In the horizonless, low-slung neighborhoods on the northeast side of town — a place where Sen. Bernie Sanders (I-Vt.) has a base of support — there are worries that former New York mayor Mike Bloomberg, freshly unveiled in the top tier with his debut debate appearance Wednesday, could use his vast fortune to buy the election.
The dread among Democrats is unfolding here in full view of their political nemesis, President Trump, who trolled his would-be opponents this week by sleeping in splendor at the Las Vegas hotel that bears his name — just up the street from the stage where Democrats debated — and by scheduling a rally here for the afternoon before their caucuses. As if on cue, pigeons wearing miniature Make America Great Again hats have been fluttering around town, released from their coops, according to the Las Vegas Review Journal, by a shadowy Democratic-needling group that goes by the acronym P.U.T.I.N. — Pigeons, United to Interfere Now.
Trump has mocked the Democrats for their bumbling rollout at the Iowa caucuses on Feb. 3, when a glitchy vote-counting app snarled everything, including the results, the careers of some local politicos and the party’s reputation. Fearful of a repeat, Nevada dumped the app company, which also had been poised to handle the caucuses here. Still, there has been a lingering queasiness among Nevada caucus volunteers.
On Tuesday night, the last day of an early-voting period that has drawn large crowds, there was no sign outside the caucus site at the Chinatown Mall, a few steps from the Harbor Palace Seafood Restaurant, where Biden was speaking. But inside the mall, with less than an hour to go before voting closed, a long line snaked past vendors selling Chinese lucky cats with perpetual-motion paws and a foot-massage video on a continuous loop.
“I’m worried, very worried,” says Linda Luebeck, a Vegas lounge singer and Biden fan who had found herself a seat to rest on the sidewalk.
On this warm evening, Luebeck is making a little breeze by waving a paper fan bearing a picture of Biden.
“He reminds me of my dad,” she says with a hint of wistfulness in her voice to the woman sitting beside her. Dad, it turns out, suffered from cancer a few years back in his early 80s.
“I just hope he recovers,” Luebeck says.
She’s talking about the recovery of Biden now — not her dad. Dad’s already gone.
Luebeck does not find it ironic that she is wearing rose-colored glasses.
To her left, beneath a sign that says “Dim sum daily,” another Biden supporter is handicapping outcomes.
“If Bernie gets it we’re doomed,” says Theresa “Cheech” Yanni, who owns a business that sells aromatherapy rice bags and doggy bandannas.
She can’t imagine an avowed democratic socialist winning a national presidential election.
On the other hand, “if Bernie doesn’t get it we’re screwed,” she says, fretting that the Vermont senator’s supporters won’t vote for whomever defeats him.
Across town, voters queue up outside a union hall and dig each other deeper and deeper into a tangle of guidelines. A tall man in a baseball cap is certain that he can name just one candidate on his ballot — which is essentially a list of ranked preferences — and leave the second and third choices blank or uncommitted. A woman in a red union T-shirt thinks she can fill in the same candidate’s name on each line of her ballot.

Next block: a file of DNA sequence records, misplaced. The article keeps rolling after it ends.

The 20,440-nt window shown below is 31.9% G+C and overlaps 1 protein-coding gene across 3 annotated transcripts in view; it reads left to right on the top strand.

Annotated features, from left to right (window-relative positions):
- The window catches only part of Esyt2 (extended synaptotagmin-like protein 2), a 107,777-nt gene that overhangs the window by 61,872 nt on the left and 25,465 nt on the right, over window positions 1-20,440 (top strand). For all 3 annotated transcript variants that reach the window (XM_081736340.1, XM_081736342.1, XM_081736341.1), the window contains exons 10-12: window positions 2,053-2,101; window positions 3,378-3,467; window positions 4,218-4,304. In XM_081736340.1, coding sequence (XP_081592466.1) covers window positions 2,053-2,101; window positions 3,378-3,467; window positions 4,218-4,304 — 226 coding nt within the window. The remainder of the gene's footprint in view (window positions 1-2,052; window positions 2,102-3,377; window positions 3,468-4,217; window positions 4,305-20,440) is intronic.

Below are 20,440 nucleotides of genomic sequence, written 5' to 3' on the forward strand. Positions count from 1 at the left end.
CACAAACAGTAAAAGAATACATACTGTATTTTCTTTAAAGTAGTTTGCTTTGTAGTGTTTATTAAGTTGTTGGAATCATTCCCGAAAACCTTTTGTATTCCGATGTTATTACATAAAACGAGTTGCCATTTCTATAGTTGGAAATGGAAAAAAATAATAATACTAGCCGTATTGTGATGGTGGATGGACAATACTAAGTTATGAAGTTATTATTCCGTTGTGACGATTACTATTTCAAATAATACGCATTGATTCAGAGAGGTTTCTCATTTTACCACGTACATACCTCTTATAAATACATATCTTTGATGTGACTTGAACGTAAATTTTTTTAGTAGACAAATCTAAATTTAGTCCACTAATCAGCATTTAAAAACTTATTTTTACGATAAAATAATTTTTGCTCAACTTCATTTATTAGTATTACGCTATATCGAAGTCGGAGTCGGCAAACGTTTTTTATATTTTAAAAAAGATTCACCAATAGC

“I’ve heard people say you can do that,” Shannon Bilbray, a Las Vegas consultant, says with a shrug. “But I don’t know if you can do that.”
In a strip mall, half an hour from the riot of casinos that defines Las Vegas for outsiders, the kids are chanting and stomping their feet. Call and response.
“We have nothing to lose but our chains!”
“We have nothing to lose but our chains.”
These teenagers and a few early 20-somethings — products of the Mexican and Central American diaspora whose families pray the Catholic rosary — have found a hero in a white-haired, Brooklyn-born Jew from Vermont who is older than some of their grandparents. They gather each afternoon — some of them children of deportees, others at risk of deportation themselves — to get their canvassing assignments in the offices of Make the Road, an immigrant political mobilization group. The group has endorsed Sanders, who has been atop the polls here in Nevada, a state with a large Latino population that is the first barometer of that key demographic.
Before they leave to knock on doors, they tell their stories. The teenage girl whose single mom cleaned houses to make ends met. The teenage boy who once lived in a house with no walls in Mexico, but whose parents named him Kevin Justin — an homage to the American boy-band stars Kevin Richardson and Justin Timberlake.
To them, Sanders represents a kind of idealized future — or at least the promise of something approaching it — with his advocacy of humane immigration policies, free health care via Medicare-for-all, free schooling.
They look with wariness at their television screens, fat with paid political ads. They’ve heard neighbors and some of their peers opening their minds to Bloomberg and his bottomless pockets.